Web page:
Pain Medication Detox
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Prescription drugs, specifically painkillers, have become the most dominant drug addiction threat in the country, and now claim more lives per year than cocaine and heroin combined. Though incredibly effective in the treatment of chronic pain and major physical trauma, prescription pain pills like OxyContin, Vicodin, Fentanyl and Percocet are also deadly if the dosage is not properly managed. Once a dependence on a medication has formed, withdrawal symptoms will start when the medication is then removed.
Opiates and Symptoms of Withdrawal
Opiates change the way the brain responds to pain stimuli and can also produce a “high” feeling by disrupting the reward and pleasure centers in the brain.
The central nervous system, which includes the brain, cardiovascular and respiratory systems, has opioid receptors that receive opiate drugs, and these drugs bring a variety of physical and emotional effects. Heart rate, respiration, blood pressure, and body temperature are lowered while pleasant feelings are increased.
Opioids are responsible for more deaths than any other medication or drug. One hundred Americans die of a drug overdose every day, due to prescription opioid overdose. The National Institute on Drug Abuse (NIDA) indicates that between 26.4 million and 36 million people around the globe abuse opiate drugs, which includes prescription painkillers and the illegal drug heroin.
Most commonly abused Opiates:
- Oxcodone (Percocet or OxyContin)
Opiate withdrawal symptoms may range from mild to severe, depending on how dependent the individual is on an opioid drug. Dependency can be tied to the length of time taking a particular drug, dosage amount, which drug was taken, how the drug was taken, underlying medical conditions, the co-occurring presence of a mental health issue, and certain biological and environmental factors, such as family history of addiction, previous trauma, or highly stressful and unsupportive surroundings. Withdrawal from an opioid drug may roughly adhere to the following timeline, although it can vary from person to person.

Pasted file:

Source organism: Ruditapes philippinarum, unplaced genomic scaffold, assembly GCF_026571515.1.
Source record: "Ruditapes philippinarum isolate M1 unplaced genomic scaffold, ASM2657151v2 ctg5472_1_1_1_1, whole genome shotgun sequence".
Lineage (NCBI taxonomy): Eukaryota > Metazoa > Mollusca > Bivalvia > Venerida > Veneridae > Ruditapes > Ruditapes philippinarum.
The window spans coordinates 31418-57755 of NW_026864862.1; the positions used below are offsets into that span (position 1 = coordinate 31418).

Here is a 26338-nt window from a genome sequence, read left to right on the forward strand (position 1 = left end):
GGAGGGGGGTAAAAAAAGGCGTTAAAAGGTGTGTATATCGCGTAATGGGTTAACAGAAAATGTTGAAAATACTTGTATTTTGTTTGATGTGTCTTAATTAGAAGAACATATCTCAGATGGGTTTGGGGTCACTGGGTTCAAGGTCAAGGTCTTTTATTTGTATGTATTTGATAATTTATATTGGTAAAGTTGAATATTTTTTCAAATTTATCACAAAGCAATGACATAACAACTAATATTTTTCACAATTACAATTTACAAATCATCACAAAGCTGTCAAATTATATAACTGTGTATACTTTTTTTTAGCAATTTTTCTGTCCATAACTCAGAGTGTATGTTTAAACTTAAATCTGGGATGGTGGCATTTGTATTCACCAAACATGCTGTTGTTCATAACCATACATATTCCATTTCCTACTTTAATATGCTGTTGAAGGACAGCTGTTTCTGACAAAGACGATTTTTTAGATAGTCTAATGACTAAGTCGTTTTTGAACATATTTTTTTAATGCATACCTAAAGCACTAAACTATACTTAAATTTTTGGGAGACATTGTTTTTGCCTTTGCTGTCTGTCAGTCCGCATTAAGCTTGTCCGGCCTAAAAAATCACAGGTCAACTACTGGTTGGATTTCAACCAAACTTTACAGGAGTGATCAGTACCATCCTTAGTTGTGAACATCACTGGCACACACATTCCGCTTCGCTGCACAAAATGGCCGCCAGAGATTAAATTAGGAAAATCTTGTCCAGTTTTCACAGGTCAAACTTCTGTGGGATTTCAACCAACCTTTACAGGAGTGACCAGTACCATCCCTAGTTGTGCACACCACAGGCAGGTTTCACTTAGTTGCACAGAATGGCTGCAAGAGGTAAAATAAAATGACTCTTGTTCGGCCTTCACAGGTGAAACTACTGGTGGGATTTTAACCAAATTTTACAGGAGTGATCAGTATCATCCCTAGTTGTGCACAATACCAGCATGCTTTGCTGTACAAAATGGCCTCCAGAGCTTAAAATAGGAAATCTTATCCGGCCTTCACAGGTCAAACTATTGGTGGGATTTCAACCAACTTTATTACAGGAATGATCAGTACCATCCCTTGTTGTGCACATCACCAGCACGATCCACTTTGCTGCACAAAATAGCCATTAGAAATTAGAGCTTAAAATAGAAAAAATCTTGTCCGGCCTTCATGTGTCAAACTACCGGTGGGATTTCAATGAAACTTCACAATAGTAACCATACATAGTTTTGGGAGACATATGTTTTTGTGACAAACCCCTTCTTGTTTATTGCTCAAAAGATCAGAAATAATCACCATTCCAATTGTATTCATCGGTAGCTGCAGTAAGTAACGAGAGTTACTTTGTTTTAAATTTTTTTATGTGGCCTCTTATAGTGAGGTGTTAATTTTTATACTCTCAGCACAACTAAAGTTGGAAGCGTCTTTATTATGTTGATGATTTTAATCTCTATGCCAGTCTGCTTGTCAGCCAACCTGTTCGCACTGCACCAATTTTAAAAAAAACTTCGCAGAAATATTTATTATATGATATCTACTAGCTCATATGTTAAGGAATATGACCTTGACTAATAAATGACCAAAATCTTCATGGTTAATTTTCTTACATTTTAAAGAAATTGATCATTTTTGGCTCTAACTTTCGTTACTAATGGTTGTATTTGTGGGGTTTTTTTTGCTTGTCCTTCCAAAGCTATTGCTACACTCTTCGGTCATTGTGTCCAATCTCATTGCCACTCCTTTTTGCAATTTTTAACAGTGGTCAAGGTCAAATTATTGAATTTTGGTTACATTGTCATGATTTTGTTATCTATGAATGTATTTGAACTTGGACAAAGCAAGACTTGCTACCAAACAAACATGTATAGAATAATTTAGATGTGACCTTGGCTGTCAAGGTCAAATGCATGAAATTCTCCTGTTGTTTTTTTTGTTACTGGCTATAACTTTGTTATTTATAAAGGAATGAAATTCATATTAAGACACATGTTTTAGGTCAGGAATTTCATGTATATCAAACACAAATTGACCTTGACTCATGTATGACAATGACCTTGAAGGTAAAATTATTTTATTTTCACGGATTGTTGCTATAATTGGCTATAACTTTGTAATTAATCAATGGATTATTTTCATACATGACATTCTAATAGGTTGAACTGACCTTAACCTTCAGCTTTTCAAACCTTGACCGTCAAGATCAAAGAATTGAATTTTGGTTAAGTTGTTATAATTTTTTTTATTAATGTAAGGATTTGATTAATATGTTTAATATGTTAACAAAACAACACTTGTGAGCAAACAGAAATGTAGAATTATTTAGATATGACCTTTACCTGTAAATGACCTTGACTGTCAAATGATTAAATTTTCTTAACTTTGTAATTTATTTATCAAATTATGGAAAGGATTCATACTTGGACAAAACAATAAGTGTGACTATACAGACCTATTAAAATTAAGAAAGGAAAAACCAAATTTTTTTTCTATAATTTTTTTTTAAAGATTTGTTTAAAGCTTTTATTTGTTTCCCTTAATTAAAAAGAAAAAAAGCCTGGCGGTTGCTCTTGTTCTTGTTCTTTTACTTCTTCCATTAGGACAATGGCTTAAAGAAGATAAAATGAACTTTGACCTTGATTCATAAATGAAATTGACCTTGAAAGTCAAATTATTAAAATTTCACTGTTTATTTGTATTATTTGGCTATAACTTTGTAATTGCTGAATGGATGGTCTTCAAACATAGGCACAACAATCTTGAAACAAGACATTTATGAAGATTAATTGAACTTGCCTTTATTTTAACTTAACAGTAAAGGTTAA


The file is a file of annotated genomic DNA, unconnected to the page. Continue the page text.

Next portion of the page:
Early Withdrawal Symptoms
- Tearing up
- Muscle Aches
- Trouble falling and staying asleep
- Excessive Yawning
- Nose running
- Heart racing
Late Withdrawal Symptoms
- Nausea and vomiting
- Stomach Cramps
- Drug Cravings
These are sedatives like phenobarbital, pentobarbital (Nembutal), and secobarbital (Seconal). They help with anxiety, sleep problems, and some seizures. But if you take more than prescribed, you can get addicted. High doses can cause trouble breathing, especially if you use them when you drink alcohol.
Barbiturates have a high potential for abuse, and prolonged use can result in tolerance and physical dependence. A person with an increased tolerance will often seek a higher dosage in order to produce the desired effects, and this may result in dependence and addiction. Frequent barbiturate users may experience severe withdrawal symptoms within 8 to 15 hours of stopping the drug. Polydrug use has long been associated with barbiturate abuse, and barbiturates have historically been a secondary drug of abuse for people who misuse alcohol and heroin as their primary drug of choice. Co-administering barbiturates with alcohol and opioids like heroin—as well as benzodiazepines—increases the risk for overdose significantly. Barbiturates have an additive effect on these substances, and consume in conjunction with one another makes them especially dangerous.
Signs of Barbiturate Intoxication Include:
- Altered or decreased consciousness
- Coordination problems and weak muscles
- Clouded thinking
- Lack of balance/vertigo
- Slurring of speech
- Slow heart rate
- Decreased Urine Output
Signs of Barbiturate Overdose Include:
- Shallow breathing
- Clammy skin
- Dilated pupils
- Weak and rapid pulse
- Respiratory failure
Symptoms of Withdrawal
- Low Body Temperature
Managing Symptoms in a Detox Facility
These symptoms vary from mild to extreme cases but are always best managed with the assistance of experts at a quality professional facility.